The two boys went home with a fruit. They gave the fruit to their mother. Then, she ate the fruit. Like a miracle, the mother got well. From that time, the place where the tall tree was found was called Mataasnakahoy.


Have you ever planted banana plants? People have different ways of planting bananas. Some people are observing the modern method of planting bananas, while some are still following the traditional customs based on their superstitious beliefs.

Some people plant bananas immediately after eating their meals. They believe that the plant will bear better and bigger fruits when they are planted when their stomachs are full.

Another group of people do not plant bananas when the moon is in its smallest size (katunawan) for they believe the plant will not bear fruit. Instead, they will die before bearing fruits.

Still another group of people do not look up when they plant bananas for they fear that the bananas will grow very tall and [page torn]

It will take also a very long time to produce fruit.


Long, long ago, in an unknown place now Mataasnakahoy, there was a tree called ilang-ilang. When mature, people used it only for firewood. But because of its refined habit (so the old folks still), it was given by nature a characteristic different from that of the other trees.

At that time, the day was dark and gloomy. [The] Wind blew hard and heavy rain would seem to fall. But at that moment, there were two young butterflies which had just been newly gone out from their soft silk. With their soft wings, they tried to fly, notwithstanding the ill-tempered rain and wind to look for [a] shade. At last, they reached the acacia tree. With its wider leaves, the two butterflies shaded. But alas! The acacia tree was too selfish. So, they flew again until they reached a dapdap tree. Its flowers were too many for them to hide against the rain and wind.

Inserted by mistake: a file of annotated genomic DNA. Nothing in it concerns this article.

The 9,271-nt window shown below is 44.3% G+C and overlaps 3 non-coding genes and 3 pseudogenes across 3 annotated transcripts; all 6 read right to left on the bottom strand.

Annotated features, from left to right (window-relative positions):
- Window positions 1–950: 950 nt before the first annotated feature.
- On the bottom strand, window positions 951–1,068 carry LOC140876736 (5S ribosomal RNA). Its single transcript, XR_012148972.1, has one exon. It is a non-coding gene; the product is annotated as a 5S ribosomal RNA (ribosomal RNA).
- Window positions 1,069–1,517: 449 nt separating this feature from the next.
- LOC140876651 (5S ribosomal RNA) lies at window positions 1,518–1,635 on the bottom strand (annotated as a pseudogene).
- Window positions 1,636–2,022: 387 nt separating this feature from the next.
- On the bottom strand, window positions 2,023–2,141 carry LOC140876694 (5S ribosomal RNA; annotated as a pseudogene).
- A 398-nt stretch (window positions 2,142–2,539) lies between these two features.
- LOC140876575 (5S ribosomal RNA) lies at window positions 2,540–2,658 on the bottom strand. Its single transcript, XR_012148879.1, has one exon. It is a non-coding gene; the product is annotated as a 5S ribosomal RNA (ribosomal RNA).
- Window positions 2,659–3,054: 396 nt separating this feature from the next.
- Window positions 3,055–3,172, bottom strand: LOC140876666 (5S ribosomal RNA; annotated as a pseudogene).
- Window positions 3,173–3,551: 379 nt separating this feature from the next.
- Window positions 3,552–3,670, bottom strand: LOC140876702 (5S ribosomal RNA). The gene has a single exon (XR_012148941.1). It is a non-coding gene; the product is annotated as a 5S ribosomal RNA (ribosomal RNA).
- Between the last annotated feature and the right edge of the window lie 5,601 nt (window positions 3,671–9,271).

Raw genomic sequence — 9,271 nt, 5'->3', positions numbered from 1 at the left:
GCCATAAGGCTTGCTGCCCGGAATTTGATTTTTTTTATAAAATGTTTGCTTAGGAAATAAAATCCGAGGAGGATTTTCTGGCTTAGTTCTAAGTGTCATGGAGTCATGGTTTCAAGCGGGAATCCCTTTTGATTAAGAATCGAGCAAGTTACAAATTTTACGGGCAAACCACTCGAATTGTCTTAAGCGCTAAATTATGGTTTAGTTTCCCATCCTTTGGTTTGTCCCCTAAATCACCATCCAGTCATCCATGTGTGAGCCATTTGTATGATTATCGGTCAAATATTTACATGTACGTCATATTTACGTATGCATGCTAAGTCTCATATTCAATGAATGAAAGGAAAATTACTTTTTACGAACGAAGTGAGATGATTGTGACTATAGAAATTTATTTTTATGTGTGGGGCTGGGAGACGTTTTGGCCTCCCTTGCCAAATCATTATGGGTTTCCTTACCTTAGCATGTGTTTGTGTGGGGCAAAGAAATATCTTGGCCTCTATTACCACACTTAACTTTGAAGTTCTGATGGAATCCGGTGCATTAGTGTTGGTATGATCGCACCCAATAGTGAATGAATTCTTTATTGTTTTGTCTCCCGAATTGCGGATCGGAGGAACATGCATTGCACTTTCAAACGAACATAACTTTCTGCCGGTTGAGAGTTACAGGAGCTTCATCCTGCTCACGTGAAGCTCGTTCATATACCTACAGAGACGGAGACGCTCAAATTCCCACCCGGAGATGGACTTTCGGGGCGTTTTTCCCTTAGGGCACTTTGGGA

Weak and frustrated, the two butterflies continued the flight. They reached the ilang-ilang tree where the leaves were opened as if

[p. 5]

[page torn] the rain. The two butterflies begged [page torn]
[page torn] was granted. The virtuous tree sheltered and [page torn]
[page torn] for the whole night.

[page torn] night passed by. The rays of the sun shone brightly as if
[page torn] that the stormy night had gone. The ilang-ilang looked for the two butterflies, with the belief that there were only two of them who shaded in his leaves. But to his great surprise, what do you think he saw? All his branches were almost full of butterflies whose fragrance spread around him. “Wake up,” said the ilang-ilang. But no one dared answer. At last, he noticed that what alighted on him were not butterflies but flowers that were given to him by nature as reward for his kindness.